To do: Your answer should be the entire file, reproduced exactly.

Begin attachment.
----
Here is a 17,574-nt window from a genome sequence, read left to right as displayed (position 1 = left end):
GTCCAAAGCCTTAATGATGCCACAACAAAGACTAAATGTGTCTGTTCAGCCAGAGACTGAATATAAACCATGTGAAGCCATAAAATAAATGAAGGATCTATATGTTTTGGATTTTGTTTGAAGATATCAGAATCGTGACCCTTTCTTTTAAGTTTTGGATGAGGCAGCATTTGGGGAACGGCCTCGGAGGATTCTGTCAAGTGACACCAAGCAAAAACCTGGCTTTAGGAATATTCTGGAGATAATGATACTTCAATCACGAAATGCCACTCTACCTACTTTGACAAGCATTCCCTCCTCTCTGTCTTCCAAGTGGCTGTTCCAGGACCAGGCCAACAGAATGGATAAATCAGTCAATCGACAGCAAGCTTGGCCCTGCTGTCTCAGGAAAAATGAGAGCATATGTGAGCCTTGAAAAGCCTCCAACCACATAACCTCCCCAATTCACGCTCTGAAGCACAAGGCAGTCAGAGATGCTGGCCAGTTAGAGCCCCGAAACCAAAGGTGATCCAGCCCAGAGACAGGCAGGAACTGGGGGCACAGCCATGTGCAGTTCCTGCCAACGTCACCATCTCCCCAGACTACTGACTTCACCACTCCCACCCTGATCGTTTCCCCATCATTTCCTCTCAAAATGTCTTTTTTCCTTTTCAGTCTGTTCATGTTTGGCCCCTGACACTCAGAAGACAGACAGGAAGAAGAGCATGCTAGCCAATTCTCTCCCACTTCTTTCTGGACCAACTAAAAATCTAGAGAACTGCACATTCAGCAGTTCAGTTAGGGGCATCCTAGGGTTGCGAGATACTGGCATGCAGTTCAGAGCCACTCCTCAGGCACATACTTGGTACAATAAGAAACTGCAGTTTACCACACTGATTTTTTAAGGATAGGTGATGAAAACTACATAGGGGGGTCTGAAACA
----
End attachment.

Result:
Here is a 17,574-nt window from a genome sequence, read left to right as displayed (position 1 = left end):
GTCCAAAGCCTTAATGATGCCACAACAAAGACTAAATGTGTCTGTTCAGCCAGAGACTGAATATAAACCATGTGAAGCCATAAAATAAATGAAGGATCTATATGTTTTGGATTTTGTTTGAAGATATCAGAATCGTGACCCTTTCTTTTAAGTTTTGGATGAGGCAGCATTTGGGGAACGGCCTCGGAGGATTCTGTCAAGTGACACCAAGCAAAAACCTGGCTTTAGGAATATTCTGGAGATAATGATACTTCAATCACGAAATGCCACTCTACCTACTTTGACAAGCATTCCCTCCTCTCTGTCTTCCAAGTGGCTGTTCCAGGACCAGGCCAACAGAATGGATAAATCAGTCAATCGACAGCAAGCTTGGCCCTGCTGTCTCAGGAAAAATGAGAGCATATGTGAGCCTTGAAAAGCCTCCAACCACATAACCTCCCCAATTCACGCTCTGAAGCACAAGGCAGTCAGAGATGCTGGCCAGTTAGAGCCCCGAAACCAAAGGTGATCCAGCCCAGAGACAGGCAGGAACTGGGGGCACAGCCATGTGCAGTTCCTGCCAACGTCACCATCTCCCCAGACTACTGACTTCACCACTCCCACCCTGATCGTTTCCCCATCATTTCCTCTCAAAATGTCTTTTTTCCTTTTCAGTCTGTTCATGTTTGGCCCCTGACACTCAGAAGACAGACAGGAAGAAGAGCATGCTAGCCAATTCTCTCCCACTTCTTTCTGGACCAACTAAAAATCTAGAGAACTGCACATTCAGCAGTTCAGTTAGGGGCATCCTAGGGTTGCGAGATACTGGCATGCAGTTCAGAGCCACTCCTCAGGCACATACTTGGTACAATAAGAAACTGCAGTTTACCACACTGATTTTTTAAGGATAGGTGATGAAAACTACATAGGGGGGTCTGAAACA